The amount of rainfall that the Bendigo region has received over spring has been well below the average rainfall, and this is going to be a major contributing factor on the productivity in the fishing within the region over the next few months.
To follow on from November’s feature on the coastline of Phillip Island, this month we take a visit to the Mornington Peninsula. Located some 60km from Melbourne’s CBD, the Mornington Peninsula is one of the most pristine and magnificent fishing locations in the state.
If the previous weeks of fishing are anything to go by, then it looks like the snapper run may end up continuing up to when the big man in the red suit slides down the chimney with lots of new fishing gear for everyone! Great news as I am sure we can all agree there is nothing better than getting stuck into some crazy snapper action on those hot December days.
What a good couple of months we have had in the area. Hopefully this will continue throughout December and the rest of summer.
December already and the snapper are going completely berserk, but the snapper aren’t the cause of greatest excitement. The whiting are starting to show up in relatively good numbers, the gummies have been a pleasant by-catch, and the mighty mulloway have decided to chew hard with some massive results!
As I put pen to paper, the water level at Lake Elingamite boat ramp (previously precarious for boats) has dropped due to the sudden influx of above average temperatures that hit in the southwest like a sledgehammer from the start of October. By the time this magazine hits the newsstands, not even kayaks will be able to launch unless we get some serious rainfall.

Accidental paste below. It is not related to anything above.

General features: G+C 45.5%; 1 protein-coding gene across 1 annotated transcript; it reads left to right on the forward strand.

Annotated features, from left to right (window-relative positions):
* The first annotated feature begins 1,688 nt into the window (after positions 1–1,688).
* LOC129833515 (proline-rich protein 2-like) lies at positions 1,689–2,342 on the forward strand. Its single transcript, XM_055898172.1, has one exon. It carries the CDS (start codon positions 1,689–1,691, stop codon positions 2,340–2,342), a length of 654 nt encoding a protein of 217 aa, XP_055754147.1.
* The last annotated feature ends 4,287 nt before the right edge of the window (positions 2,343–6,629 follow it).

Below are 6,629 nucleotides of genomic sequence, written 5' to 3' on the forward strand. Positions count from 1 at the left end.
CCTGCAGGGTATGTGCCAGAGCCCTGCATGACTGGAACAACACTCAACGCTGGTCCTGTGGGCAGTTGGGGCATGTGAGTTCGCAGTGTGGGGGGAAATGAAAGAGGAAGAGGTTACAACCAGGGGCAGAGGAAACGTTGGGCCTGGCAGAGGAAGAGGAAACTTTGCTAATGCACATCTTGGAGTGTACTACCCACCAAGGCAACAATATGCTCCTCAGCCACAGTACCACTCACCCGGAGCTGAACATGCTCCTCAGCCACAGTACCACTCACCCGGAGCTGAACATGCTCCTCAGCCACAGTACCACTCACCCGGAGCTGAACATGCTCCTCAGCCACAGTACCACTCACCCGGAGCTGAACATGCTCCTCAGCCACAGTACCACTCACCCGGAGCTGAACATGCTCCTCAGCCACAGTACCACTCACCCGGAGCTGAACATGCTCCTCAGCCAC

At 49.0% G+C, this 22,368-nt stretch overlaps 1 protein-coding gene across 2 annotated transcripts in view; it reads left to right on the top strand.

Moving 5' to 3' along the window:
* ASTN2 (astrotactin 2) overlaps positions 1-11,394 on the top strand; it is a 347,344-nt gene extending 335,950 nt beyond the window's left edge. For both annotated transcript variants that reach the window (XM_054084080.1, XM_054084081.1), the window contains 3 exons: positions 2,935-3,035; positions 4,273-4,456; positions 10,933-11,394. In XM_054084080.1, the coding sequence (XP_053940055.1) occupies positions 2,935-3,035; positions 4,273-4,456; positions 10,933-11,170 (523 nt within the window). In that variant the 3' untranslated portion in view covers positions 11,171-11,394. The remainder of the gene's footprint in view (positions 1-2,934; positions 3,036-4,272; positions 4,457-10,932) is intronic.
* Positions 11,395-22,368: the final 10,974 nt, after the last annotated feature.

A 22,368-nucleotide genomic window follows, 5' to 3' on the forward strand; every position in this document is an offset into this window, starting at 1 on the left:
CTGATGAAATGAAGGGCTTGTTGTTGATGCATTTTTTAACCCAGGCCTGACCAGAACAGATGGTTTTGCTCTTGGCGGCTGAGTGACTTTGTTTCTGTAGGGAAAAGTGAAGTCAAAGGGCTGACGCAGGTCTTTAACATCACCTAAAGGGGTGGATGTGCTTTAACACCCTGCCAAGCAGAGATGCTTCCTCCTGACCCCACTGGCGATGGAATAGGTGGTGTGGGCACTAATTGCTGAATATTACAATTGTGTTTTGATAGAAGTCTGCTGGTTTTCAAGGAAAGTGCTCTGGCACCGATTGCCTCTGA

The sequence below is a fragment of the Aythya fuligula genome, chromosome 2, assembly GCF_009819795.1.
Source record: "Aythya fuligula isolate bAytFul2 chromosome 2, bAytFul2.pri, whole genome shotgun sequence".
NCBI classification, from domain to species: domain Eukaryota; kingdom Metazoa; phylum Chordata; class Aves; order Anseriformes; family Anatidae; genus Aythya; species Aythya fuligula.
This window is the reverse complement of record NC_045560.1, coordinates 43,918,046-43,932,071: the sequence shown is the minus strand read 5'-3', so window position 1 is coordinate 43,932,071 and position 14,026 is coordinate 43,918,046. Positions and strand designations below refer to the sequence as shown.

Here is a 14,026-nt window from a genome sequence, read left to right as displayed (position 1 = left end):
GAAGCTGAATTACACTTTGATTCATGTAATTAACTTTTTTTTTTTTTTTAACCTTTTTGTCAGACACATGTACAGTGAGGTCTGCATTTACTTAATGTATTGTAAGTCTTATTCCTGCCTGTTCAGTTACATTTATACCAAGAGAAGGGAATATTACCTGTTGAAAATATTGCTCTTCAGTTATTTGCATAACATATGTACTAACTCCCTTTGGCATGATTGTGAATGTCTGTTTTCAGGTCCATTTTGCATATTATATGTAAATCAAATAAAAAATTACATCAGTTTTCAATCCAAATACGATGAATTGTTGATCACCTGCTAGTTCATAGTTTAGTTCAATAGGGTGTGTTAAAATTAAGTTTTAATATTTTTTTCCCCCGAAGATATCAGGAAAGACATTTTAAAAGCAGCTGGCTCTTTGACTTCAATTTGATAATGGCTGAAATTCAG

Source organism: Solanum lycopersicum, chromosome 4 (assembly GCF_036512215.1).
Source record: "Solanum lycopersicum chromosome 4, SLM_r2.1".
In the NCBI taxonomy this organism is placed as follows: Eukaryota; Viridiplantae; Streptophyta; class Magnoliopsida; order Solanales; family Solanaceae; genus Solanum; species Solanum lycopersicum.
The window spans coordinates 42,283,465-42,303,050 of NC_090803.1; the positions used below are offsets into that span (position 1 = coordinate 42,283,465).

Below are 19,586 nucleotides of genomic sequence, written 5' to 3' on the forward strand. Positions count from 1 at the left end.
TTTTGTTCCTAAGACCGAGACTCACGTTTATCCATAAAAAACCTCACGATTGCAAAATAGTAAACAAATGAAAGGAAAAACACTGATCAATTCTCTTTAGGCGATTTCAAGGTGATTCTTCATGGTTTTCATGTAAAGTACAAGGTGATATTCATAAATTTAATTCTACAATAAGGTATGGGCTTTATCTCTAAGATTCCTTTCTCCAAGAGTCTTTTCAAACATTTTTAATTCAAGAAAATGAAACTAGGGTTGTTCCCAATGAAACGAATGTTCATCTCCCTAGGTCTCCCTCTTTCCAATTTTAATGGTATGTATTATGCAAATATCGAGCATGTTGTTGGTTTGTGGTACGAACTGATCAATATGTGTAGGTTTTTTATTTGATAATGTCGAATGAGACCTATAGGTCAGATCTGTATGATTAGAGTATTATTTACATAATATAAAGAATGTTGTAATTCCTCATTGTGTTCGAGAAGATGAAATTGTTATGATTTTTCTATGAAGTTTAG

Looks like we could be in for a warm summer of fishing, so don’t forget the sunscreen and hat!
Summer is finally here and December is the beginning of the most productive time for spearfishers with great diving to be had for both pelagic and reef species.
We have just gone through one of the driest winters on record, with spring rains and run off non-existent.
It appears the entrance will close within the next week, which will increase the water levels just in time for the holiday period.
Without a doubt, land based fishing for pinkies on soft plastics can make for some of the most thrilling fishing –simply because they pull like an absolute freight train. What better way to target pinkies than 5 minutes from Melbourne’s CBD, and St Kilda Beach and Pier? St Kilda Pier has a reputation of catching a broad range of fish such as big snapper but little is spoken about catching them on lures. Snapper tend to fight a lot harder on a lure such as a soft plastic – which makes for such an enjoyable outing.
The annual Snapper Point Angling Club (SPAC) Tea Tree Snapper Festival was run and won for another year on 30 and 31 October. For many anglers on both bays, the Tea Tree marks the start of their annual snapper pilgrimage and brings many fishers of all ages together in their quest to catch the biggest, and the even more elusive secret weight fish.
The surf has been a little disappointing lately because of weed, this month however there have been a few small periods of fishable conditions that have allowed anglers to get some good fish.
The fishing around Port Albert is nothing short of sensational. More and more snapper are caught everyday, and for the light line fisherman, the pinkies have arrived and are giving the whiting guys a run for their money.
In November 2006, then-Premier Steve Bracks promised to ban commercial netting in Western Port Bay, which would create a recreational fishing haven.
Not quite what you were looking for? Try our advanced search.